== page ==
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Posted by on Feb 14, 2013 in Environment, International, Law, Media, Places, Politics, Society, War | 0 comments

Okinawans Will No Longer be ‘Pawned Away’ to Curry American Favor (Ryukyu Shimpo Shimbun, Japan)

Do the democratically-expressed wishes of the people of Okinawa count for anything? That is the question posed by this editorial from Japan’s Ryukyu Shimpo Shimbun, which accuses newly-reminted Prime Minister Shinzo Abe of planning to ignore their demands for closure of America’s bases there to satisfy the United States.

One of the most strongly-worded editorials you are likely to read in a Japanese newspaper starts off this way:

Mr. Shinzo Abe, your visit to the prefecture [Okinawa] is the first since your return to the office of the prime minister, and people here are watching cold-eyed and with a measure of apprehension.

Before visiting the U.S. later this month, you want to apply to the governor’s office for permits to reclaim land in public waters, which is required for relocating the U.S. military’s Futenma Air Station to Henoko. And like a souvenir, you would like to bring signs of progress on the relocation plan for the prefecture to the president of the United States. Could this be the reason for your visit [to Okinawa]?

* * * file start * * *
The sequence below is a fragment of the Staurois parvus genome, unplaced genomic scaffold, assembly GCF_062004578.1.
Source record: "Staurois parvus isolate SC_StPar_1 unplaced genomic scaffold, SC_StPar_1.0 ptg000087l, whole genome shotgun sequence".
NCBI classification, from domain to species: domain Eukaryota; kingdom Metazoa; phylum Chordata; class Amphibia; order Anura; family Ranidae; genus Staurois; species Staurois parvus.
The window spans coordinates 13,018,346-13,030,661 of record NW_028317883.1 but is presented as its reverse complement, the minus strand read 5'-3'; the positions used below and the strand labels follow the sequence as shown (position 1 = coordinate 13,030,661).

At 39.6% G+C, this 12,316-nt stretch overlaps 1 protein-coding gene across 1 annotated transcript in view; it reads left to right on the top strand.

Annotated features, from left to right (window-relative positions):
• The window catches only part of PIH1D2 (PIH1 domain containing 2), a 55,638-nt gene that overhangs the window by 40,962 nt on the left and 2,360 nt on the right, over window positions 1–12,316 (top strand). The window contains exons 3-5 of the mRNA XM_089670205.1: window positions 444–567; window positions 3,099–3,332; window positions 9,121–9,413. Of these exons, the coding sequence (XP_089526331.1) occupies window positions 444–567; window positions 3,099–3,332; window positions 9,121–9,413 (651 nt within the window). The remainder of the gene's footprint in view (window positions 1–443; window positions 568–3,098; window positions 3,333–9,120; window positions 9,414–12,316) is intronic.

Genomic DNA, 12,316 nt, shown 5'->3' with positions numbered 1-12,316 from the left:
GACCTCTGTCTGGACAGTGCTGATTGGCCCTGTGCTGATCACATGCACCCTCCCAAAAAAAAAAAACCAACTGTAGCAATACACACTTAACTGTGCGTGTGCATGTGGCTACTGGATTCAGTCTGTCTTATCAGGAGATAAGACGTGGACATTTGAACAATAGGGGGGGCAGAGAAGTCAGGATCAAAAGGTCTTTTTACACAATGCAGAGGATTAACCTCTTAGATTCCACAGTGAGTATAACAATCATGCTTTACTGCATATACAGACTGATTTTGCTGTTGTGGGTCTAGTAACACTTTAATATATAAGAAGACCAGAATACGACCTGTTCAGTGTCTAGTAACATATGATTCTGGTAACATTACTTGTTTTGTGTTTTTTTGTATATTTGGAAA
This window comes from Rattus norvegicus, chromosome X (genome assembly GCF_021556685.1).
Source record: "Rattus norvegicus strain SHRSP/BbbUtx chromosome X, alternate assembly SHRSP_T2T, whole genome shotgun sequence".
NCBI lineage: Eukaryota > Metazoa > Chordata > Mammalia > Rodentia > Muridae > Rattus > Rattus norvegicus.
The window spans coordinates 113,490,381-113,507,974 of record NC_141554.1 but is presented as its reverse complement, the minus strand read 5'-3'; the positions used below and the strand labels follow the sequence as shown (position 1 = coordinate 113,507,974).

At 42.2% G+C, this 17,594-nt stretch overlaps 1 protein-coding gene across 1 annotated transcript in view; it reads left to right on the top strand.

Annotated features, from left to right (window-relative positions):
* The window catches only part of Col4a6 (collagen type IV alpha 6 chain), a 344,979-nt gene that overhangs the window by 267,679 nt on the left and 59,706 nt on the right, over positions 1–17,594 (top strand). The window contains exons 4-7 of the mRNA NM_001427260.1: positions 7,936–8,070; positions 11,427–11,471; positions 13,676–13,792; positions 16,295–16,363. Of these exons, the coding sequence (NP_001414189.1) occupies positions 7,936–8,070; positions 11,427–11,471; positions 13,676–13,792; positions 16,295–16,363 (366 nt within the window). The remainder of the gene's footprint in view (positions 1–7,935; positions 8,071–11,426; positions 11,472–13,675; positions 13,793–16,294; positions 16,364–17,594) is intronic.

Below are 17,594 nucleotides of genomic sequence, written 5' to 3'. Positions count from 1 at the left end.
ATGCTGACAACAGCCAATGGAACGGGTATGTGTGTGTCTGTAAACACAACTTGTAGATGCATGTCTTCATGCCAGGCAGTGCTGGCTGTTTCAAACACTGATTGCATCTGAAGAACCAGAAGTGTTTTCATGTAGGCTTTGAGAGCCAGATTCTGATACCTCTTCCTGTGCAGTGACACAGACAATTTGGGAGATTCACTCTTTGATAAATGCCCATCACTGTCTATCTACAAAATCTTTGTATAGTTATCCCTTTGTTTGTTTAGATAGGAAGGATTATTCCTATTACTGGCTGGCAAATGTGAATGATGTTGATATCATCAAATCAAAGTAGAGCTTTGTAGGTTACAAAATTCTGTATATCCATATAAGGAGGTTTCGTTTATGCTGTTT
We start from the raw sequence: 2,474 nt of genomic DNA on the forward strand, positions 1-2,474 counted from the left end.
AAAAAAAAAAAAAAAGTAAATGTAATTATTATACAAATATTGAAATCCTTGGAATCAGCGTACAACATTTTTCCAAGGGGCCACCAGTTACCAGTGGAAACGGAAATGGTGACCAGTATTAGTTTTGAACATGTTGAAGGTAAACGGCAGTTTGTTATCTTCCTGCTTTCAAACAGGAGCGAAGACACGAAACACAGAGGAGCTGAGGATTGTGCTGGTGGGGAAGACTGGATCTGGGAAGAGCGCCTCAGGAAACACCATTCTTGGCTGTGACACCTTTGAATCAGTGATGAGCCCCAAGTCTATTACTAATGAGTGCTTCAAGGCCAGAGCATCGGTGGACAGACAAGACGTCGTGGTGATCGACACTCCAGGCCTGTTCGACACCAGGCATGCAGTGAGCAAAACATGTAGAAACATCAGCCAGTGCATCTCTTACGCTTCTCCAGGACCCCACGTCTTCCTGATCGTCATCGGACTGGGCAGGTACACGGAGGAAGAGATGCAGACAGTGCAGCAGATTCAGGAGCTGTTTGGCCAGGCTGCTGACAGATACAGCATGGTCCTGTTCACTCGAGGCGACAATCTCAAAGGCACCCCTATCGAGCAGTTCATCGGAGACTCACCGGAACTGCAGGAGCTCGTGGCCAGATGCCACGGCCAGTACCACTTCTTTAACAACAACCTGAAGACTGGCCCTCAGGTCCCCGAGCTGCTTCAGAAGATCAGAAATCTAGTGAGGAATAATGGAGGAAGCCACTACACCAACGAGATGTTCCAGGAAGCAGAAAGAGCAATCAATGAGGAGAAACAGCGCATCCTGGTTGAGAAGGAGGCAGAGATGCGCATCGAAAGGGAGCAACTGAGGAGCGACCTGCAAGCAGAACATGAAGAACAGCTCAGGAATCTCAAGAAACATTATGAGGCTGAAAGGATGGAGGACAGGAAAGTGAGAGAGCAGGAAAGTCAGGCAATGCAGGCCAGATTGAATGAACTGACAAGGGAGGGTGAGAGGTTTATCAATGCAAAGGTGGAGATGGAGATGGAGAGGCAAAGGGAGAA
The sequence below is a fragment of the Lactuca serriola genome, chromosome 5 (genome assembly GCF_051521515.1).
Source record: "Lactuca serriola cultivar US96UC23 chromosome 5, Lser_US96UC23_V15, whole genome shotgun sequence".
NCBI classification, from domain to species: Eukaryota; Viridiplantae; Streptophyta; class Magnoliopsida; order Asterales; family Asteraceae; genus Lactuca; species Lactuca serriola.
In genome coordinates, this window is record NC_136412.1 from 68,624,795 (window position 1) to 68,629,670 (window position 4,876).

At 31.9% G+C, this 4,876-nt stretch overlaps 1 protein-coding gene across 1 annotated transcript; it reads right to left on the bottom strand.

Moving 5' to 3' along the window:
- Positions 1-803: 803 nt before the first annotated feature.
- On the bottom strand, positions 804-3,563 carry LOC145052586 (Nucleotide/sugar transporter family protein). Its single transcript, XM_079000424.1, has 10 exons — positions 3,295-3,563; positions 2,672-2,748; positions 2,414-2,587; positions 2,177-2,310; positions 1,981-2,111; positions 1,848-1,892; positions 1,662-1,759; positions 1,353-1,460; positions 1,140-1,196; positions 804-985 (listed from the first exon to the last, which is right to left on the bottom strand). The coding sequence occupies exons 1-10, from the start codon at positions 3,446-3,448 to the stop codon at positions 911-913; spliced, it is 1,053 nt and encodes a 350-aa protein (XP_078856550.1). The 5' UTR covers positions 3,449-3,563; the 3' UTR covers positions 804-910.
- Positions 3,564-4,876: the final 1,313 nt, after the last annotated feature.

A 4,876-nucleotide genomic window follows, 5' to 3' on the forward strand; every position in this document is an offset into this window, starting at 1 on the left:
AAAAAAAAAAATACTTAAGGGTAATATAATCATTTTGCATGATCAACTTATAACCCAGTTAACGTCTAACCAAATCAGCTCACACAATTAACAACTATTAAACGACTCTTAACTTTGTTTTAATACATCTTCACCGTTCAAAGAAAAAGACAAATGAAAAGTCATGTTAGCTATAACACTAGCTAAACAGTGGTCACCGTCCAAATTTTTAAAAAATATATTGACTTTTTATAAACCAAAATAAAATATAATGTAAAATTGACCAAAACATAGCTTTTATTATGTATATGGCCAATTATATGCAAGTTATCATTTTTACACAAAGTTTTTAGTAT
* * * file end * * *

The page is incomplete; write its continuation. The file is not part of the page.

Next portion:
If so, you are not welcomed here. Okinawa has decided not to resign itself to being treated as an item to be “pawned,” to the United States to curry favor with it.

At the National Diet yesterday, you said you will “listen carefully to the voice of Okinawa.” How many times have we have heard such words from the mouths of prime ministers? And while uttering them, isn’t it the case that you hope only to hear what you want to hear?: “Relocation with the prefecture is acceptable.”

We ask you to please “hear” us correctly. If you do, you’ll acknowledge that for Okinawa there is no going back, and that the people of the prefecture have an indomitable will to reject this relocation.

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